Title: Political mobilization in the rural South
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 Material Information
Title: Political mobilization in the rural South a case study of Gadsden County, Florida
Physical Description: xii, 206 leaves : ill. ; 28 cm.
Language: English
Creator: Parker, Paige Alan, 1947-
Publication Date: 1980
Copyright Date: 1980
 Subjects
Subject: Politics and government -- Gadsden County (Fla.)   ( lcsh )
Race relations -- Gadsden County (Fla.)   ( lcsh )
Political Science thesis Ph. D   ( lcsh )
Dissertations, Academic -- Political Science -- UF   ( lcsh )
Genre: bibliography   ( marcgt )
non-fiction   ( marcgt )
 Notes
Thesis: Thesis--University of Florida.
Bibliography: Bibliography: leaves 197-205.
Statement of Responsibility: by Paige Alan Parker.
General Note: Typescript.
General Note: Vita.
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Bibliographic ID: UF00098072
Volume ID: VID00001
Source Institution: University of Florida
Holding Location: University of Florida
Rights Management: All rights reserved by the source institution and holding location.
Resource Identifier: alephbibnum - 000098514
oclc - 06773330
notis - AAL3961

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POLITICAL MOBILIZATION IN THE RURAL SOUTH:
A CASE STUDY OF GADSDEN COUNTY, FLORIDA















BY

PAIGE ALAN PARKER


A DISSERTATION PRESENTED TO THE GRADUATE
COUNCIL OF THE UNIVERSITY OF FLORIDA IN
PARTIAL FULFILLMENT OF THE REQUIREMENTS
FOR THE DEGREE OF DOCTOR OF PHILOSOPHY


UNIVERSITY OF FLORIDA


1980
















ACKNOWLEDGMENTS


Any study that is based primarily on data gathered in the field

relies totally on numerous individuals who choose to cooperate, some-

times at considerable inconvenience to themselves. Especially when the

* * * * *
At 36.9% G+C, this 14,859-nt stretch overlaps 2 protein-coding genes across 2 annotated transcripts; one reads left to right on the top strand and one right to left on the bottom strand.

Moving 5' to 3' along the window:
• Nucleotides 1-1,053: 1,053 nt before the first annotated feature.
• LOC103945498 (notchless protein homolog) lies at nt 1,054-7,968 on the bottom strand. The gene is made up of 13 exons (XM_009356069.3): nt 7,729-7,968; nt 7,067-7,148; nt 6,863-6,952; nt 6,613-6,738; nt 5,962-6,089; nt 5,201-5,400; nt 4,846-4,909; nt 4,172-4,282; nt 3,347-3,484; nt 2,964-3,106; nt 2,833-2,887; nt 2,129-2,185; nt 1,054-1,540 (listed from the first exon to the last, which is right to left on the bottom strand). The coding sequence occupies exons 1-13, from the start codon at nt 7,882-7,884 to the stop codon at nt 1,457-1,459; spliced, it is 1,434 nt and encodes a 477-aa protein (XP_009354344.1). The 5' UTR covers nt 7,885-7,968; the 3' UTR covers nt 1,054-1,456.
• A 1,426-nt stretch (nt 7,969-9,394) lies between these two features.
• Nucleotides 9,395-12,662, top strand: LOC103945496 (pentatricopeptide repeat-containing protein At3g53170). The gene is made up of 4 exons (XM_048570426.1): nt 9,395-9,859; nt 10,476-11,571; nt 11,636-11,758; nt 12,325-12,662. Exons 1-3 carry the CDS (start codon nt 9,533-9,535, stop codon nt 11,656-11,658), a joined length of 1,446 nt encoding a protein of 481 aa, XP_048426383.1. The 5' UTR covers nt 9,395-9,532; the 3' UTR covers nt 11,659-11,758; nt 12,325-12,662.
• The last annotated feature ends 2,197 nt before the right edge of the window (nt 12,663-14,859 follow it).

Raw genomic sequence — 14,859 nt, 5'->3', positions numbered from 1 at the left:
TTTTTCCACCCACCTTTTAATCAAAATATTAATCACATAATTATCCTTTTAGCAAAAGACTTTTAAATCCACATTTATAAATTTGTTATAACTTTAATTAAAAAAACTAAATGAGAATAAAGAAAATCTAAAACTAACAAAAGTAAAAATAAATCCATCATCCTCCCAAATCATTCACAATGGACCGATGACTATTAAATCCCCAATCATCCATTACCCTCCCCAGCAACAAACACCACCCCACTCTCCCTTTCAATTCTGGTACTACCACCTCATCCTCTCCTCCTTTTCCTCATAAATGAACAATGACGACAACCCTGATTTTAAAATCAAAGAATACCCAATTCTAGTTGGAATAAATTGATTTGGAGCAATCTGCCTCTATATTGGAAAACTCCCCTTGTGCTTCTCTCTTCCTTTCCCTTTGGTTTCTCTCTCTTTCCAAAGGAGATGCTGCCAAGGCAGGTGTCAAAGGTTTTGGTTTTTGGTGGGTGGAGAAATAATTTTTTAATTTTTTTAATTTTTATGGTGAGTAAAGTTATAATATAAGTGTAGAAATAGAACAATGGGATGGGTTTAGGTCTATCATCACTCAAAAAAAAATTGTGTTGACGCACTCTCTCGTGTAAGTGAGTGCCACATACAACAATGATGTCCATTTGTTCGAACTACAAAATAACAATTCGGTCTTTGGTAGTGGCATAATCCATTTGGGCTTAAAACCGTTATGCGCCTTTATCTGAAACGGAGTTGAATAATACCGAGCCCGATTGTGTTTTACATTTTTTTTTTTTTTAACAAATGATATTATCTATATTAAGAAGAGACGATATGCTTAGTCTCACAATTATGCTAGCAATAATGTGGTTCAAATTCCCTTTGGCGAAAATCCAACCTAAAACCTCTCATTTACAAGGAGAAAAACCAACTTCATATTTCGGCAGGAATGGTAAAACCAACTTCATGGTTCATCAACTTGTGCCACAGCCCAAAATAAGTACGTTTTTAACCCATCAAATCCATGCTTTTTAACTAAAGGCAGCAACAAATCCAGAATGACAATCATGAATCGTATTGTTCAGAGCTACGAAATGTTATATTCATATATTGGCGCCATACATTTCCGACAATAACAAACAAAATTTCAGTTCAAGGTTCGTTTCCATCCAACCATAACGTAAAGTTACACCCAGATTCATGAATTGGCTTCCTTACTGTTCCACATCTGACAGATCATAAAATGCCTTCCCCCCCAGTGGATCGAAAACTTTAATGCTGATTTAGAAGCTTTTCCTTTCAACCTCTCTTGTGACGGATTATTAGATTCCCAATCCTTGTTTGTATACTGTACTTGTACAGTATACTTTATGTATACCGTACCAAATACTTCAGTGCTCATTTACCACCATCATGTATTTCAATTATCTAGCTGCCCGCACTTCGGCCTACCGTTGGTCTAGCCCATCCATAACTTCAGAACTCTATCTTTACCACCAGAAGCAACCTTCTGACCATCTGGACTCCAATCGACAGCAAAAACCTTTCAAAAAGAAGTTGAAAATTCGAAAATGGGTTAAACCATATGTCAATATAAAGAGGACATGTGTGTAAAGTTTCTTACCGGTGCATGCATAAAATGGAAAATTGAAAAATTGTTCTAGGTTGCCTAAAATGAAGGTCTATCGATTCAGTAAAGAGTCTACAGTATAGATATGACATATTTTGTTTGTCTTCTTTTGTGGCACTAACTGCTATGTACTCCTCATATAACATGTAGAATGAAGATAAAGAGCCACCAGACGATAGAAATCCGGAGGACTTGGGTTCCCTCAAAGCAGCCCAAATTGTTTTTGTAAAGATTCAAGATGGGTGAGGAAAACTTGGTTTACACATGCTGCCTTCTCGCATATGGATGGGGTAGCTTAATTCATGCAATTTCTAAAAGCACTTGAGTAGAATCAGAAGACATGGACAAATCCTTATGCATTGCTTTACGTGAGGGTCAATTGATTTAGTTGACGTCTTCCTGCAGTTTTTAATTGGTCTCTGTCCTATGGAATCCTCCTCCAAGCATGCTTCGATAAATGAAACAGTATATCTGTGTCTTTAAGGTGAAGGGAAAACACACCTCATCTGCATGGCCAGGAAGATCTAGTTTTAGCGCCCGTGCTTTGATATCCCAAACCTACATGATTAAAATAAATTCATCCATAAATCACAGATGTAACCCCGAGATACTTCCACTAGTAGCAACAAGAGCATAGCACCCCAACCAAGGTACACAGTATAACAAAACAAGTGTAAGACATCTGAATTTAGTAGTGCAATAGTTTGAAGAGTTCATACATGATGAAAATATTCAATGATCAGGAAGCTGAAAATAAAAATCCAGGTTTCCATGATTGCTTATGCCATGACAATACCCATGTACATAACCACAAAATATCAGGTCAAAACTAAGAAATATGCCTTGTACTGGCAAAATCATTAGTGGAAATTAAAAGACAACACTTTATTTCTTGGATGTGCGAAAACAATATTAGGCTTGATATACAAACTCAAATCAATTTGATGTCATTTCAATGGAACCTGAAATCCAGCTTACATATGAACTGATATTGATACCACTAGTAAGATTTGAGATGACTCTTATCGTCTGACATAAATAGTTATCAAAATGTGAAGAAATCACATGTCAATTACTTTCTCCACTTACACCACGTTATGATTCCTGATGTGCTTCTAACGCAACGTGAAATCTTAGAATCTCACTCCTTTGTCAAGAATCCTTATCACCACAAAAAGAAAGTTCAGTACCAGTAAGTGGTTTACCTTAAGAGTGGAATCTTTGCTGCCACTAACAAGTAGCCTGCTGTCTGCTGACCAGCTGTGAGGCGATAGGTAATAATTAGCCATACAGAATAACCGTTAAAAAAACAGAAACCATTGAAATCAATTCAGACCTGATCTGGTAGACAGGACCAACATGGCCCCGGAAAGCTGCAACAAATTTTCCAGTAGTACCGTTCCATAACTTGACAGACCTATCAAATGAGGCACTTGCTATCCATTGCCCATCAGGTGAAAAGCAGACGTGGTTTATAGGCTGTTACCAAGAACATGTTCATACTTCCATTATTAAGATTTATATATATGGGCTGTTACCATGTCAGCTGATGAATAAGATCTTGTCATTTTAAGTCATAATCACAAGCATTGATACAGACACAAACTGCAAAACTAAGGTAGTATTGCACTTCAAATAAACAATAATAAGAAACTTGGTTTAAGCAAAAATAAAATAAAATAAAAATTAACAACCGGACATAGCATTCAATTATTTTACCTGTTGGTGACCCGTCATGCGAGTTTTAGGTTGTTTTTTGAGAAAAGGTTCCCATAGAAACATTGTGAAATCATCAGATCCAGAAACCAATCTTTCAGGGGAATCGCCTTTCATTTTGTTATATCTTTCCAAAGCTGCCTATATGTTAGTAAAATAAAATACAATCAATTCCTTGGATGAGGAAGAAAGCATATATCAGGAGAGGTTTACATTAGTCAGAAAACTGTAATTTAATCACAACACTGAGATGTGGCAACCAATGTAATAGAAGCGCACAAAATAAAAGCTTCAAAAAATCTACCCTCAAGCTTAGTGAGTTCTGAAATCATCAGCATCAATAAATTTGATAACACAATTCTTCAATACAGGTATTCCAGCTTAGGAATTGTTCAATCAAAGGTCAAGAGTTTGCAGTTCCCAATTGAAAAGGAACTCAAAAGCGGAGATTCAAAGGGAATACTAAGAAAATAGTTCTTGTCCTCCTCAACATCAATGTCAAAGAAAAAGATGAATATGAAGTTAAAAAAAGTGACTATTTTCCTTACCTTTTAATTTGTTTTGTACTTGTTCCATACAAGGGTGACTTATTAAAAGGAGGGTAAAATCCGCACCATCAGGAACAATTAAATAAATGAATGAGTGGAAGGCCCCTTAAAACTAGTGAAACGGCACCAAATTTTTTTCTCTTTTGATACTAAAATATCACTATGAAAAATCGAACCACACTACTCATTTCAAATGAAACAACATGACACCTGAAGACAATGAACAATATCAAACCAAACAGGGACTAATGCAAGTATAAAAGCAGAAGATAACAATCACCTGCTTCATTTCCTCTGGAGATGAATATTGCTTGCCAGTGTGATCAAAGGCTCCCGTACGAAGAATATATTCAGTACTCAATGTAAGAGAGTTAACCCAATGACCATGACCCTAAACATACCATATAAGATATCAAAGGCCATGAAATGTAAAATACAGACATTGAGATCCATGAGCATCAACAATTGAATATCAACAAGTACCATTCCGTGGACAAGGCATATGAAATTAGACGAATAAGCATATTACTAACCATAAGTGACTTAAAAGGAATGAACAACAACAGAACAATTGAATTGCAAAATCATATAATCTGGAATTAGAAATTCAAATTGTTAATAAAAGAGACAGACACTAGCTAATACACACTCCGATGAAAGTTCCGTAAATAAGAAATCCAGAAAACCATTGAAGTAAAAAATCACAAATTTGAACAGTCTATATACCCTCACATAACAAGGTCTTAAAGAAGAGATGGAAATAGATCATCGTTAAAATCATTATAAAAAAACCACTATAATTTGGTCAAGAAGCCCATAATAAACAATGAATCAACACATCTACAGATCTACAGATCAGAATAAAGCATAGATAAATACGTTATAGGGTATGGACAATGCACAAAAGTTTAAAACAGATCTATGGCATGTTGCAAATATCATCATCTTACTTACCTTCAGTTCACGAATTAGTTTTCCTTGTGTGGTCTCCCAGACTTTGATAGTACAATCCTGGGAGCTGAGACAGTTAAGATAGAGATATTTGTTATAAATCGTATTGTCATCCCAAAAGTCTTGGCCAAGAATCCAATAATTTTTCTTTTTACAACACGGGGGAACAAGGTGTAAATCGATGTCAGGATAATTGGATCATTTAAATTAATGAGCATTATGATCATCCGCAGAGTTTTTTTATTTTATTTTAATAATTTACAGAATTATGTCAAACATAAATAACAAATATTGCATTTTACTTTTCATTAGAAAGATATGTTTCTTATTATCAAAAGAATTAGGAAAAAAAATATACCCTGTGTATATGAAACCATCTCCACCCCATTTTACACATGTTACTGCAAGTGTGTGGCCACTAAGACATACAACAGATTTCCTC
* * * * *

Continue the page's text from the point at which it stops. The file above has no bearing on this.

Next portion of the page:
study seeks to probe dramatic social change, emotions may run high and

individuals may suspect the intentions of the researcher and the uses

to which the information they provide may be put. Under these condi-

tions, the cooperation of the people of Gadsden County in the conduct of

this study was exceptional. Leaders in both the white and black commu-

nities assisted fully in whatever ways they could. The researcher

greatly appreciated this cooperation. The patience and cooperation of

the individual black citizens who were chosen to participate in the

study, again, was commendable. This study would have been impossible

without them.

Appreciation is also due my dissertation chairman, Professor

James W. Button. It was through him that I became aware of Gadsden

County, and it was with his encouragement and assistance that I was

able to organize my thinking that eventually coalesced into this study.

Professor John S. Fitch, III served a vital role in the development

of my theoretical orientation to this study, acting as a sounding

board and offering timely advice.

Not to be forgotten were the interviewers who put in the long

hours, seeking out respondents, calling back numerous times when the









person was not at home, and taking great pains to get the information

correct. They were, alphabetically: Lindsey Anderson, Thad Fortune,

Diane Harrison, Crown McNeil, Patricia Miller, Phyllis Simmons, Barbara

White, and Reginald Yates.

A special thanks goes to my wife, Marilyn, whose weary fingers

cranked out numerous drafts and the final copy and whose sharp eye

caught my frequent errors.


iii











TABLE OF CONTENTS


CHAPTER PAGE


ACKNOWLEDGMENTS . . . . . . . . .. . ii

LIST OF TABLES . . . . . . . .... .... vi

LIST OF FIGURES . . . . . . . . ... . ix

KEY TO ABBREVIATIONS. . . . . . . . . . x

ABSTRACT. . . . . . . . . ... . . xi


ONE THE POLITICAL MOBILIZATION PROCESS. . . . . . 1

Political Mobilization in Rural Society . . . . 1
A Model of Political Mobilization . . . . . 3
Limitations of the Model. ............. 8
Chapter One Notes . . . . . . . . .. 10